Since You Asked: Egg prices boil down to inventory

Occasionally, I notice extra-large — even jumbo — eggs priced lower at the grocery store than large. Why would grocers charge less for more? If I do purchase the larger eggs, can they be used in the same quantities as regular eggs in recipes?

— Erica M., via email

It's counterintuitive, but supermarkets do, indeed, sometimes sell extra-large and even jumbo eggs for less than large ones.

According to a recent report in Newsday, the reason largely rests on inventory. If producers have more of one size than others, they'll drop the price on the size they need to move. And if retailers put a certain size on sale one week, they may not move the other sizes and then need to put them on sale the next week. Sometimes pricing boils down to plain, old competition among grocery chains.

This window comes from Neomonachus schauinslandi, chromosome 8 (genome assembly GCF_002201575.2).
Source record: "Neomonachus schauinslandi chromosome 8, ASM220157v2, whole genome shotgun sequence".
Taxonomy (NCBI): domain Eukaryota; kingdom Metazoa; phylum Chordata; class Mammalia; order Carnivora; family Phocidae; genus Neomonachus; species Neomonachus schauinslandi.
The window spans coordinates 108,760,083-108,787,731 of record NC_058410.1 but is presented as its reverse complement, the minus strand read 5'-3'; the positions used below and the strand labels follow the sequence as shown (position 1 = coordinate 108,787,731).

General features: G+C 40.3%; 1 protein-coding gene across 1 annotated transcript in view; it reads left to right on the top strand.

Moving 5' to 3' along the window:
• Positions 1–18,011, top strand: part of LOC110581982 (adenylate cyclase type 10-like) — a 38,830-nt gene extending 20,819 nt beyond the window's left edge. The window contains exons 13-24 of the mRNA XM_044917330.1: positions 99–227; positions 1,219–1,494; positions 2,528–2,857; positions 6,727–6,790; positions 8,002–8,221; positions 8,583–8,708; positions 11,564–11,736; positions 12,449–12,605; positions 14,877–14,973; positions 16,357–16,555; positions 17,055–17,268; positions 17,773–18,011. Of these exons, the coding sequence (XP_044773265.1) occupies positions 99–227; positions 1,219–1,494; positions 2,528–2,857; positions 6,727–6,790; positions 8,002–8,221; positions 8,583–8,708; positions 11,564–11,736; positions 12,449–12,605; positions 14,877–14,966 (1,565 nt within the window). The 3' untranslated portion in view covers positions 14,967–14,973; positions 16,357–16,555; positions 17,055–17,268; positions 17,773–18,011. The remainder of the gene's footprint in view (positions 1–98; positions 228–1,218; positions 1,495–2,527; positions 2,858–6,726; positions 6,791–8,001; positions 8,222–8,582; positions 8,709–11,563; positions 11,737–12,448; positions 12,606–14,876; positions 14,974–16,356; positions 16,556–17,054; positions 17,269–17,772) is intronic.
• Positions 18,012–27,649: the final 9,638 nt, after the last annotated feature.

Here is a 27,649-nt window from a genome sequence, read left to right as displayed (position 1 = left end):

Large eggs, however, are the industry standard and the size used to test most recipes. When it comes to making fried or scrambled eggs, size doesn't matter, though it does take longer to hard-cook a jumbo egg than a large one. Cooks using eggs to provide moisture in a savory recipe, such as meatloaf, can use a tad less milk or water to accommodate more egg.

Baking recipes are a different story because in that realm, eggs provide not only moisture but structure. If a recipe calls for one or two large eggs, the American Egg Board says to use the same number of extra-large or jumbos. But:

  • If recipe calls for three large eggs, use three extra-large or two jumbo.
  • If recipe calls for four large eggs, use four extra-large or three jumbo.
  • If recipe calls for five large eggs, use four extra-large or four jumbo.
  • If recipe calls for six large eggs, use five extra-large or five jumbo.

Send questions to "Since You Asked, A la carte" Mail Tribune Newsroom, P.O. Box 1108, Medford OR 97501; by fax to 541-776-4376; e-mail to

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